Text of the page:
I had the good fortune of spending three weeks in Yellowstone National Park in the fall of 2016, 2017, and 2018 just in time for the elk breeding season, more commonly known as the “rutting season” or simply “the rut”. What an incredible time!
For those who don’t know about this “time of year,” make time to visit Yellowstone in the fall. The park is beginning to “wind down” from all the visitors who have been frequenting the park over the summer. The daily pace is slower, the nights are colder, and the animals are coming back down out of the high country in preparation for winter. It is a time of tranquility interspersed with the screaming bugle of a “rutting bull elk”.
The fall season in Yellowstone is magical, a more gentle, peaceful time, a time where the hectic pace of park visitors is pretty much gone. It’s a time when you can travel down the road at a more leisurely pace, stop and move off the road, and not have to worry about holding up traffic. With fewer visitors it becomes a time where you don’t worry about someone stepping in front of that “perfect chance” for a great image. It is a time when you can hike through the park and not run into others, a time when taking images of Yellowstone’s animals is a wildlife photographers dream.
The rut is an annual event in Yellowstone. It is the time when cow elk come into estrus, and the bulls are beginning the struggle to form and/or protect their harems. And trust me, the “fight will be on.” Throughout the mating season, bull elk “bugle,” which is a challenge to other bulls to protect their breeding rights and a swan song and “wooing” to the cows. The image shown (below left) is of a mature bull issuing such a challenge. The “bugle” is a combination of a screaming and guttural sounds that some people may describe as irritating, or even as a somewhat unpleasant sound. For me, the elk bugle is truly a melody of the mountains. The sound of a bull’s bugle is a musical sound, somewhat mournful, yet bold and challenging. And when one bull bugles and another immediately responds, the immediate surroundings become electric with anticipation of what is about to happen. One who hears the breeding challenges of a bull elk, who witnesses the posturing and strutting, and then the potential for a subsequent fight, will never forget that event. We have yet to be fortunate to witness any actual fighting, but late one evening as the light faded into darkness, and while sitting on the tailgate of the truck having a late snack, we enjoyed a symphony of six different bulls all sending challenges to each other; definitely music to our ears. The bull pictured on the upper right, was standing by a swampy area with four of five cows that he had already gathered as part of his future harem. You will note the “battle scars” on his face.”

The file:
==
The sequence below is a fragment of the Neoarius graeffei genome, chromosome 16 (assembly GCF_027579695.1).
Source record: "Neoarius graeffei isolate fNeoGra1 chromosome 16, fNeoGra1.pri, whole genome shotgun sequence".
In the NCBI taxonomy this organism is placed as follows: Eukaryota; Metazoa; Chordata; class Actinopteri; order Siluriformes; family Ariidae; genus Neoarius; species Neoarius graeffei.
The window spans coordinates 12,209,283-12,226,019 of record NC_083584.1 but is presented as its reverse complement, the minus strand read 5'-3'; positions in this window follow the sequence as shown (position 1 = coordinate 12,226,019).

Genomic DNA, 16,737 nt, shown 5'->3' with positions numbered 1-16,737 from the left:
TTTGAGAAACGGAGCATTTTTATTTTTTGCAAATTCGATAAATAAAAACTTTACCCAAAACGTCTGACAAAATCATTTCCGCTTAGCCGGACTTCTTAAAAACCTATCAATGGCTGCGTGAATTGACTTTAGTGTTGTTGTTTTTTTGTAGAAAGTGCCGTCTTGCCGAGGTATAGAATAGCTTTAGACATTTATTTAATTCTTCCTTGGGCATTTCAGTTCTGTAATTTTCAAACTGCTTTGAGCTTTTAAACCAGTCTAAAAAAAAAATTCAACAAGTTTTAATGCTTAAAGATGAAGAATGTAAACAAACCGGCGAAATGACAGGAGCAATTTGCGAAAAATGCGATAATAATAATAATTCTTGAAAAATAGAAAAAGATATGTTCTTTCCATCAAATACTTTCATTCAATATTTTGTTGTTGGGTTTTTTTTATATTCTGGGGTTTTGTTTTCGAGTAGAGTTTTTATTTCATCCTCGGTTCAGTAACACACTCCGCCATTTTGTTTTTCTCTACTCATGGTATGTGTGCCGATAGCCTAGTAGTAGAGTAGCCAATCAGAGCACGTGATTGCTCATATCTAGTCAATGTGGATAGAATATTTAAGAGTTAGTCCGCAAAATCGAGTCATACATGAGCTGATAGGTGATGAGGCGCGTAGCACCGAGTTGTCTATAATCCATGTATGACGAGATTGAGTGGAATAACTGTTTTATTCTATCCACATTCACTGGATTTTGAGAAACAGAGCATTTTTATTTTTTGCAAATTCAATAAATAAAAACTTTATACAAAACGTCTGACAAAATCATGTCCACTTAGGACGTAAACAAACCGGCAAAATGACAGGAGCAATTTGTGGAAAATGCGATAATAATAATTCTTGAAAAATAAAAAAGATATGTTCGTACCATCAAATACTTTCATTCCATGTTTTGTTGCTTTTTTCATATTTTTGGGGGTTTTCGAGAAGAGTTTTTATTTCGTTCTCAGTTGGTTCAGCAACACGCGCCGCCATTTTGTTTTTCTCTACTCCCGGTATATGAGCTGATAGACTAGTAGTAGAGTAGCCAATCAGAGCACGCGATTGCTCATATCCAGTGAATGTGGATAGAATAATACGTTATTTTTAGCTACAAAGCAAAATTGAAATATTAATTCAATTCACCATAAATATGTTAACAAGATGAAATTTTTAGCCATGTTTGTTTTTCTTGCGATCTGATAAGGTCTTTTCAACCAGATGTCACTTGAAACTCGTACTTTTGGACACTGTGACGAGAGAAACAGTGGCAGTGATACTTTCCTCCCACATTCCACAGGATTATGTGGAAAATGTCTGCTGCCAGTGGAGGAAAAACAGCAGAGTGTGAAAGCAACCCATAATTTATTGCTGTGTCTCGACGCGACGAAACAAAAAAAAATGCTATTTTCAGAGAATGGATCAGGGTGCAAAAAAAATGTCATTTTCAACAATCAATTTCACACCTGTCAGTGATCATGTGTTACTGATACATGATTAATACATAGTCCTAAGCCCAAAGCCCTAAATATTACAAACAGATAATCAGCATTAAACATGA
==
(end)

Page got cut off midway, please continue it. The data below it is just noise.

If you go to the Elk Gallery on my web site you will see other more pronounced images of this “tough guy”. He was approximately two hundred yards away and a little bit below my position. He appeared to be a little irritated at the fact that I was watching him. It was later in the afternoon and the light was beginning to slide away. I shot this image using my Canon 5D Mark II, with a Sigma 150 X 600 telephoto lens set at 600 mm with the camera set at f8, ISO 400, and 1/200 of a sec. I had more than sufficient time to set up a tripod to ensure I had a very stable platform especially when using the 600 mm to bring him in close. I managed to “stay with him” for about forty minutes, and he was the “perfect model”, giving me incredible profile and head shots. He finally decided that I was not a threat, or going to bother him or his “ladies” so he moved up the hillside and laid down. During my time with him there were four very distinct and “musical” bugles echoing through the valley floor, and he responded in kind to every one of them. In the lower right image I managed to catch him during one of those responsive bugles.
Yellowstone National Park in the fall is a nature photographers paradise. The fall colors are in “full bloom” and the sun, having moved further south towards the equator, is now casting light on features that one will not find during the summer. Features that in mid-summer often look a little flat or “bland” are exploding with better definition, great shadows and beautiful colors. For the wildlife photographer, the animals are in their prime, having spent the summer preparing for the harsh winter that will come. A quietness falls over the park, a more sense of peace. It is a time when nature will cause you to pause and gaze in wonderment at her beauty. It is a very special time for me.
I encourage anyone who has an interest in nature or wildlife photography to plan a fall photo adventure in Yellowstone National Park. You will never regret it. And now for me, it is time to layout the plans for a future winter Yellowstone adventure.